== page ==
How can the system be more honest?

If paying for favorable reviews is going too far, what about asking a friend to write a review of your book?  

Recently, a publicist at a publishing house contacted a blogger who had reviewed a book they'd put out... requesting that blogger re-post their review as a consumer review on Amazon.  Is that too far?

Where do you draw the line?  Tell us in comments!

We each need to consider the answer for ourselves... and our industry.

Illustrate and Write On,

Tuesday, September 18, 2012

Elizabeth Gilbert's TED Talk: A new way to think about creativity

This is a fascinating presentation about creativity and how to relate to our own creative process.

It's well worth the 20 minutes to watch for everyone doing creative work - and that certainly includes us, the writers and illustrators of books and creative content for children and teens!

Illustrate and Write On,

Thursday, September 13, 2012

Craft: Martha Alderson (a.k.a. The Plot Whisperer) Talks Plot

Martha Alderson has a series of 27 videos on YouTube that walk writers through the steps of plotting our stories.

Each video explains what you need to do, and then gives a bunch of examples to illustrate her points.  They are a wonderful resource.

Here's the first one:

Martha's latest book, The Plot Whisperer Workbook, has just been released.

Thanks to literary agent Jill Corcoran for letting me know about Martha and her books and videos on plot!

Illustrate and Write On,

Tuesday, September 11, 2012

KidLitCon 2012

Patience, south of the main steps
Your KidLitCon 2012 Greeter, Patience

KidLitCon is the annual conference for people who blog about children's literature.

This year the conference will be held on September 28 and 29 at the main branch of the New York Public Library in New York city, and it's being put together by School Library Journal Fuse #8 blogger Elizabeth Bird, who is also an author and the New York Public Library's Youth Materials Collections Specialist. 

The schedule for the Saturday conference has been released, and I chatted (via instant messaging) with my friend, social media expert, author, and conference faculty member Greg Pincus to find out more...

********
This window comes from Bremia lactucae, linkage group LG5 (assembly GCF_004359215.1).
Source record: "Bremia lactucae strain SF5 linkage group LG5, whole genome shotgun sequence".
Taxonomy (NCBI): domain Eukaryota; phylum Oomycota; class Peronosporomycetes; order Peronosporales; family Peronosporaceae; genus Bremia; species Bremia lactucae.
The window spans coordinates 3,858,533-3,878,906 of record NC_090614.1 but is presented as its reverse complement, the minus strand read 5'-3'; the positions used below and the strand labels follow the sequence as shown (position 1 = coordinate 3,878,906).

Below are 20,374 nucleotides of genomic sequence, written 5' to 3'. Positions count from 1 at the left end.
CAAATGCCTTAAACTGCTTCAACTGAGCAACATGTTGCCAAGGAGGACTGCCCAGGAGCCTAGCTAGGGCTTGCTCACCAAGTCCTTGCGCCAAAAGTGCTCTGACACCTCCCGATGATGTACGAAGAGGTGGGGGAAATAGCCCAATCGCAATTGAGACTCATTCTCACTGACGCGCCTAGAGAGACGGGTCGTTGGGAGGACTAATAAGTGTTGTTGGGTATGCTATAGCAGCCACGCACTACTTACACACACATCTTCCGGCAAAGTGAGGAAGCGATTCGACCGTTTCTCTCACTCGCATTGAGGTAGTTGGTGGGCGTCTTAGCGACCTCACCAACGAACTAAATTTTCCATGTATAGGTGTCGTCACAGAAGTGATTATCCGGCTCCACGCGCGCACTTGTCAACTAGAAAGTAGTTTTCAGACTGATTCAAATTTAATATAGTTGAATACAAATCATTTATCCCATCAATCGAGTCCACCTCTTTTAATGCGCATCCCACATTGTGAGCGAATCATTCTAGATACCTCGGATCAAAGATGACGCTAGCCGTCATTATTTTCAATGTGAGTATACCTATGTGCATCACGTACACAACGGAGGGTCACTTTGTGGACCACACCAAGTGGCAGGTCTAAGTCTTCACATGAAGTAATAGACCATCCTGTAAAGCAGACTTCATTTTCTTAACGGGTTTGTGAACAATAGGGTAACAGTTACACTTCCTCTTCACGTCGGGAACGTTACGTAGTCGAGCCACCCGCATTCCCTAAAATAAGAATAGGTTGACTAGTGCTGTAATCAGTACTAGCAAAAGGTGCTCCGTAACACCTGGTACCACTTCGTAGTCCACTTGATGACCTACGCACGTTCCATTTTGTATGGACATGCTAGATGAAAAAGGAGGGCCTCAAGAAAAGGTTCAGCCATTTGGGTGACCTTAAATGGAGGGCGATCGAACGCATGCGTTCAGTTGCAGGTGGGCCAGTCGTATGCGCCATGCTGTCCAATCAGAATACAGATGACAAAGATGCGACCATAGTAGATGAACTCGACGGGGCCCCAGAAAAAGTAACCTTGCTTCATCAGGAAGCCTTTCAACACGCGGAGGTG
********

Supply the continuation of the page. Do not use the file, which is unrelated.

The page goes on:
Lee:  Hi Greg! Tell us about Kidlitcon!

Greg: Hi Lee!  It's a great conference (now in its 6th year) about blogging and children's literature. But it's also about social media, books, writing, book reviewing, promotion, libraries, and much more... all with a children's and YA lit focus.

Lee: I saw on the schedule that Maureen Johnson will be giving the closing Keynote!

Greg: Yes! I can't wait to hear her. She's one of my favorite Twitter folk to follow. Oh, and she can write a little, too :-)

Lee: For authors and illustrators of books for kids, it sounds like there's a lot of sessions focused on platform, marketing and the benefits of being an online presence.

Greg: There are, indeed. And I think the panels on book reviewing - why bloggers do it, how they do it, how they want (or don't) to interact with authors and illustrators - are really valuable, too.

Lee: I thought the title of your session was really intriguing: Avoiding the Echo Chamber. Tell us more about what you're going to address.

Greg: I love folks in children's literature. A lot. I'm flying to New York to hang out with some, in fact. That said, when we're talking about "spreading the word" about books, whether our own or children's literature related in general, I often feel that we spend a lot of time preaching to the converted and not much time talking to the rest of the world. And I think that's a missed opportunity online. Folks are many things - that standup comedian or social media strategist online is also very likely a parent or aunt or uncle or or or. They can become champions and word-spreaders and buyers. But not if we don't include them in the conversation.